Inland cities including Bakersfield, Fresno, Visalia and Riverside — once cheaper options than pricey places such as the Bay Area — are no longer refuges from California’s housing affordability crisis.
Since the beginning of the pandemic, the typical asking rent in these former bastions of relative affordability have exploded by as much as 40%, according to data from the real-estate listings company Zillow.
California’s inland rent spike is yet another lasting effect of the COVID-19 pandemic. Beginning in 2020, California’s dense metropolitan coast saw an outflux of people, as educated white-collar workers, suddenly untethered from the office, packed their bags in search of cheaper and more socially distanced modes of living.
For many smaller California towns, the surge of new residents competing for housing has placed new financial pressures on lower-income residents, upended local housing markets and, in some cases, shifted the politics around housing and affordability.
In Santa Maria, just an hour up the 101 from Santa Barbara, the last three years have been a “perfect storm” for renters, said Victor Honma, who oversees housing vouchers across the region for the Housing Authority of the County of Santa Barbara.
The town was awash in suburb-seeking homebuyers from Los Angeles, the Bay Area and nearby Santa Barbara and San Luis Obispo. The suddenly hot housing market persuaded many longtime local property owners to sell their rentals to the wave of new homebuyers, reducing the rental stock further. And though Santa Maria had always had a “healthy supply of inventory,” said Honma, the available homes ran on the large side, leaving few one-bedroom units to go around for many suddenly desperate renters.
These trends were in the works prior to 2020, but “the pandemic was a stimulus,” he said.
It’s the same story in Bakersfield, where rents have jumped 39% since March 2020, as priced out Angelenos migrated north of the Grapevine, said Stephen Pelz, executive director of the housing authority in Kern County.
Since then rising interest rates have cooled the national housing market. But Pelz said the higher cost of borrowing has only added to the woes of Kern County renters: Fewer people purchasing homes has meant more competition for the area’s remaining rental units.
An Inevitable Consequence
Jeff Tucker, an economist at Zillow, said the inland rental crunch is the inexorable result of California’s overall housing shortage, as the affordability crisis along the coast ripples outward. Cities in the Central Valley used to enjoy a healthy “affordability advantage” over coastal urban areas, he said. But that advantage has begun to shrink over the last three years.
“People have been moving towards that more affordable option when they don’t have anywhere else in California that they can afford,” said Tucker.
According to Zillow’s seasonally adjusted “observed rent index” — a kind of gussied-up average that strips out exceptionally pricey or cheap outliers in a given market — the typical rent in the Fresno metropolitan used to be 54% cheaper than that in San Francisco. As of June 2023, that discount dropped to 40%.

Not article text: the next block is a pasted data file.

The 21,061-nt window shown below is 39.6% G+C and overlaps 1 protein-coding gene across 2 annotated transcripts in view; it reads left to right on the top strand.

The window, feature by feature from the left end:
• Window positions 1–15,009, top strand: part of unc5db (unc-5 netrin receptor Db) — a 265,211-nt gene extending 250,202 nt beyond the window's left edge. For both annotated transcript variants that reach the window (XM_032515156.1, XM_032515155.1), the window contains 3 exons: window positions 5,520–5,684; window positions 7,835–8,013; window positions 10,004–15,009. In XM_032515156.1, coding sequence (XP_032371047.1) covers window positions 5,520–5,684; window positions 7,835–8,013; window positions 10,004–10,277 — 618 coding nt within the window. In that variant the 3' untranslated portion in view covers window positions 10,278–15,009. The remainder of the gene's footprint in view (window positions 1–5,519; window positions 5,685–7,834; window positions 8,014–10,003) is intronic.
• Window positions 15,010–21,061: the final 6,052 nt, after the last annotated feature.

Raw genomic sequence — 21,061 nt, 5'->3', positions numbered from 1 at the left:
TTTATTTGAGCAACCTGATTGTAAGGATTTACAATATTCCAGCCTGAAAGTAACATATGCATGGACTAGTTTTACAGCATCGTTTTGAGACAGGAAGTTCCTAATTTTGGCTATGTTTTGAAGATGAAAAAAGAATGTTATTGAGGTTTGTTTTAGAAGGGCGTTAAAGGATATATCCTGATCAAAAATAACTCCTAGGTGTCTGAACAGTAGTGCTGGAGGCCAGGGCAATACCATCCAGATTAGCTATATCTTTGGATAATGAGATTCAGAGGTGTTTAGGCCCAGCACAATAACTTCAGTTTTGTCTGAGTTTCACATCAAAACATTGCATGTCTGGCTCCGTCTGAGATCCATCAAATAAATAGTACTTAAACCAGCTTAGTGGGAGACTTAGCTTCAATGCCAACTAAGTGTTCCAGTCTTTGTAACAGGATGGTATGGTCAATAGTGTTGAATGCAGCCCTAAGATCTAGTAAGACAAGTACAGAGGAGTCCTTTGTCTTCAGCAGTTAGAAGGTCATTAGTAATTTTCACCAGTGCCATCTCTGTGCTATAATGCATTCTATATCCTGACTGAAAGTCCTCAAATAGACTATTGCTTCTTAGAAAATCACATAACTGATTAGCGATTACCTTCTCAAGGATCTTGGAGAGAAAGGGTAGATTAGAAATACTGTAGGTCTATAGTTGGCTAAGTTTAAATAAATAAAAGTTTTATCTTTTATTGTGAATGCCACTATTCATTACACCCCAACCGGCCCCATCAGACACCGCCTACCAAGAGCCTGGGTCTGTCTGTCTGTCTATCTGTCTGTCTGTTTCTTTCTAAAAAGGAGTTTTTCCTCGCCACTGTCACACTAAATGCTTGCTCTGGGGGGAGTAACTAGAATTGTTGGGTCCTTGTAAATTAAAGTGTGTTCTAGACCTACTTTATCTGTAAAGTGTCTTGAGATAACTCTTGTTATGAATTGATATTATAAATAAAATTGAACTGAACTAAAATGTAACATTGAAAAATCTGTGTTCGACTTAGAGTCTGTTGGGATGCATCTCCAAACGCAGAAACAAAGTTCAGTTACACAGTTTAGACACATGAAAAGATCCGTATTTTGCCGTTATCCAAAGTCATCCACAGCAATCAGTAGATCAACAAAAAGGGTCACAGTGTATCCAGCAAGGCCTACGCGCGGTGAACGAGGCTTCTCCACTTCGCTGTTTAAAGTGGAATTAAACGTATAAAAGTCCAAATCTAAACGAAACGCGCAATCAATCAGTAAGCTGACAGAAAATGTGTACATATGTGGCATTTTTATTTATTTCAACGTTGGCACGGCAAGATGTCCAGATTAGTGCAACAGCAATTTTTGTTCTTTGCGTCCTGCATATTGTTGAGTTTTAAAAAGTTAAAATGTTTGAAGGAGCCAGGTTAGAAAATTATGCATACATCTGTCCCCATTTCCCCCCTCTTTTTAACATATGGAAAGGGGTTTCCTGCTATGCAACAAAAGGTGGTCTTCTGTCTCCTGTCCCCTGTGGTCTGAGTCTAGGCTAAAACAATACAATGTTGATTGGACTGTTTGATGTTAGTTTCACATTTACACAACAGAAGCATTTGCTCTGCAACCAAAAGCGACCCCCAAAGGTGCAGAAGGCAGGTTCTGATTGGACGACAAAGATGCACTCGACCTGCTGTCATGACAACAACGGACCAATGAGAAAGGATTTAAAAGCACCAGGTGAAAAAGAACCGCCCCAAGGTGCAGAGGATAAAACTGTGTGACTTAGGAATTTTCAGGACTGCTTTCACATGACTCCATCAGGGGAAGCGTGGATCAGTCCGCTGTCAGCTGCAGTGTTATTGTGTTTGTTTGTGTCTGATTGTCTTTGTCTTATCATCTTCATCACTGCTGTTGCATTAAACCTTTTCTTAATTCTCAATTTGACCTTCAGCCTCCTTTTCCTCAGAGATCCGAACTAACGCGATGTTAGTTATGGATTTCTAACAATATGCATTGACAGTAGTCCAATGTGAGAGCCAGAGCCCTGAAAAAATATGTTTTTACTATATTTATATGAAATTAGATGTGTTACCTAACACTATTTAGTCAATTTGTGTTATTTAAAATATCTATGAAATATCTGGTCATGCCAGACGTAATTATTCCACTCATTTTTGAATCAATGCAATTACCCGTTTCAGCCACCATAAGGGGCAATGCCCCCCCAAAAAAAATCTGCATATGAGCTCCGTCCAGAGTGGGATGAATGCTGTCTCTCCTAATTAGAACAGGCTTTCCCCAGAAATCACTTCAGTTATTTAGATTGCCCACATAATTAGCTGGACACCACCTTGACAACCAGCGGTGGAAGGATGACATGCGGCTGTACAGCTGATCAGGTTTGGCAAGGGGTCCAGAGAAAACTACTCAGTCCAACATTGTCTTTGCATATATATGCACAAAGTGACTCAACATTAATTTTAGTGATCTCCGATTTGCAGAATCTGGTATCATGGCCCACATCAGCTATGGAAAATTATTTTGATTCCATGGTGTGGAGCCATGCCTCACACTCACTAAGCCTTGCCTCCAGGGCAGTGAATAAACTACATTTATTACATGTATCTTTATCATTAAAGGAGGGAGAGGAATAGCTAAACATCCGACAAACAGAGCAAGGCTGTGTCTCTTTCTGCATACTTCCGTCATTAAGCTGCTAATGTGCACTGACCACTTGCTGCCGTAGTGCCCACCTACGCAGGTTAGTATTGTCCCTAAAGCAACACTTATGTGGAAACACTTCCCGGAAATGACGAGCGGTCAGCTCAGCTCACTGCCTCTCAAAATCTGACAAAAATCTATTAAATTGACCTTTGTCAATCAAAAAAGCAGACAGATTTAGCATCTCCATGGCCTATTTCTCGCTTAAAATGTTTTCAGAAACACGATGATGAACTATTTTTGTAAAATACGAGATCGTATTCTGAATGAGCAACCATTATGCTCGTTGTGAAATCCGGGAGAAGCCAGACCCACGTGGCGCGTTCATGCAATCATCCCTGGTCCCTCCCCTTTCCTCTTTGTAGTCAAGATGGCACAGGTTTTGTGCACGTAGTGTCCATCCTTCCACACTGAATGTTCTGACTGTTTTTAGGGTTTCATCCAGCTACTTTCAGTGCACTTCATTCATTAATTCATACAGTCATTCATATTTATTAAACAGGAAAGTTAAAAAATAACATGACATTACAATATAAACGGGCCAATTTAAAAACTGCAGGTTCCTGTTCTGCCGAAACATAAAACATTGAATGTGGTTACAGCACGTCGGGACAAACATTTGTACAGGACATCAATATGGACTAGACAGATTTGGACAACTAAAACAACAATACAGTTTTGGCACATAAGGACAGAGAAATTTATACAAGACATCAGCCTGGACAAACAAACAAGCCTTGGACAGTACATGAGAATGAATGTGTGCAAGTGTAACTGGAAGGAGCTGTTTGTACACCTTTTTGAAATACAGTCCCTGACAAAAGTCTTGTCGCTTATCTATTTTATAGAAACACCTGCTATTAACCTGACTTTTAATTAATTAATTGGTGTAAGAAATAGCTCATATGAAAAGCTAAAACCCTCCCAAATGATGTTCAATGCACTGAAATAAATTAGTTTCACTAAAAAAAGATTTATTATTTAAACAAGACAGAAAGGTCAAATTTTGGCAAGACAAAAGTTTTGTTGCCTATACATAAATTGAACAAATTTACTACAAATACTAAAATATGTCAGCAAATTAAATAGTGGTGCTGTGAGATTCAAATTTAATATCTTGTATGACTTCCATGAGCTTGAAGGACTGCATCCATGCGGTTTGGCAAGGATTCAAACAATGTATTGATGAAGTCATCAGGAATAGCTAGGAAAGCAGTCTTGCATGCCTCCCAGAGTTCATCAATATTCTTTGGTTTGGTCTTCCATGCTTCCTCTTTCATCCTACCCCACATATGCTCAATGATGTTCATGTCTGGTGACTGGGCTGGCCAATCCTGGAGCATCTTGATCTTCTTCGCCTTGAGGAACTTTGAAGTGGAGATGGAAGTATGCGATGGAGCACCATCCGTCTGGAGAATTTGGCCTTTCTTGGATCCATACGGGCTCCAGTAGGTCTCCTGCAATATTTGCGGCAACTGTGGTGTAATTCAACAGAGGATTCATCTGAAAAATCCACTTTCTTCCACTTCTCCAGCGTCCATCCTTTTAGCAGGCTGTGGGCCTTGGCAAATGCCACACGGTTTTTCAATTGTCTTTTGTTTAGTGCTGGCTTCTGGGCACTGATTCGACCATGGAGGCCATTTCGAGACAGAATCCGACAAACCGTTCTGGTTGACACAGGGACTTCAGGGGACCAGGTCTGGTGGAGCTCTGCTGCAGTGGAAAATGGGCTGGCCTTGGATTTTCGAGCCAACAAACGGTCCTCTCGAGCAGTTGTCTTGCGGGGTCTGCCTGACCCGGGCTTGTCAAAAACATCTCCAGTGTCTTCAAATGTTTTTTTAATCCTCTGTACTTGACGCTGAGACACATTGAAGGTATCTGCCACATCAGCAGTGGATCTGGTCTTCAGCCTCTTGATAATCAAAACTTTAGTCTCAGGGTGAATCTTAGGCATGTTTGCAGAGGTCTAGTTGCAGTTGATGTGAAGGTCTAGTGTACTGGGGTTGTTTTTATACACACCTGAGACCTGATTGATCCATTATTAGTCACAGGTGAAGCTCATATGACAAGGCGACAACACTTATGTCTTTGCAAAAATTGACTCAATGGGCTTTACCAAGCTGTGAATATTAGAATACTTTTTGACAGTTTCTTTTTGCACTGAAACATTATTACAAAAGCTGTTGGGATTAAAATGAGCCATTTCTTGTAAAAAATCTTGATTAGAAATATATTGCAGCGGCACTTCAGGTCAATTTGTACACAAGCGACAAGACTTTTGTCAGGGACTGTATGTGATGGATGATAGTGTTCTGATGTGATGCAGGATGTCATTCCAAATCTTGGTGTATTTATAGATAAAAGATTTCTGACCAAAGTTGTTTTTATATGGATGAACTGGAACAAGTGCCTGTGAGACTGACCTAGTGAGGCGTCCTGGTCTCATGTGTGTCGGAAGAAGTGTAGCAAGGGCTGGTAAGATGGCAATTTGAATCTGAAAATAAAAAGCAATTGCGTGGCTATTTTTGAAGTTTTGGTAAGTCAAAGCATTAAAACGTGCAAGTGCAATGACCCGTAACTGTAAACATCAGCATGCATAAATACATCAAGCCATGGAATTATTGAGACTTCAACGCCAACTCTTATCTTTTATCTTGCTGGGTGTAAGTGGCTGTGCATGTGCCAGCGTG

Further south in Bakersfield, where renters used to pay roughly half of L.A. area tenants, on average, the difference has narrowed to 40%.
In part, that’s just a function of arithmetic. In both the Bakersfield and the Los Angeles metro areas, the typical rent increased by a little more than $500 since the beginning of the pandemic. Because Kern County rents were much lower to begin with, $500 represents a larger percentage hike.
But for the average Bakersfield area resident, that $500 rent hike pinches a lot harder: The average income in Kern County is roughly $25,000, according to the most recent Census data. In L.A. County, the average is $38,000.
Some modest relief could be on the way.
The cities of Bakersfield, Visalia and Fresno have all permitted roughly 15% more units in 2021 and 2022 than they did in the two years before the pandemic, according to data collected by the state Housing and Community Development Department.
The city of Santa Maria has permitted 150% more. The bulk of the new or incoming units around town are accessory dwelling units — backyard cottages and annexes. For a city short on lower-cost single bedroom places to live, the new crop of ADUs are “really filling that gap,” said Honma.
Pro-Renter Advocates Unsuccessful
While building more places for people to live is one part of the battle, others have tried to soften the impact on rents of existing housing stock.
Earlier this year, tenant rights and anti-poverty advocates mounted a campaign to push the city of Fresno to adopt a rent control ordinance. For a city whose most notable politico, Democratic U.S. Rep. Jim Costa, lent his name to a state law that restricts local governments for enacting or expanding rent control laws, it was a symbolic push.
Further south, activists in Delano were competing to see which town would be the first in the Central Valley to enact a permanent cap on rent hikes.
Neither campaign was successful. Fresno’s city council declined to include a rent stabilization program in its budget for this fiscal year and elected leaders in Delano agreed only to study the issue.
In Sacramento, many of these same advocacy organizations have been pushing a bill by state Sen. María Elena Durazo that would have, among other things, lowered a statewide cap on annual rent increases from 10% to a mere 5%. But that provision was stripped out, leaving only new rules that make it harder for landlords to evict tenants without cause.
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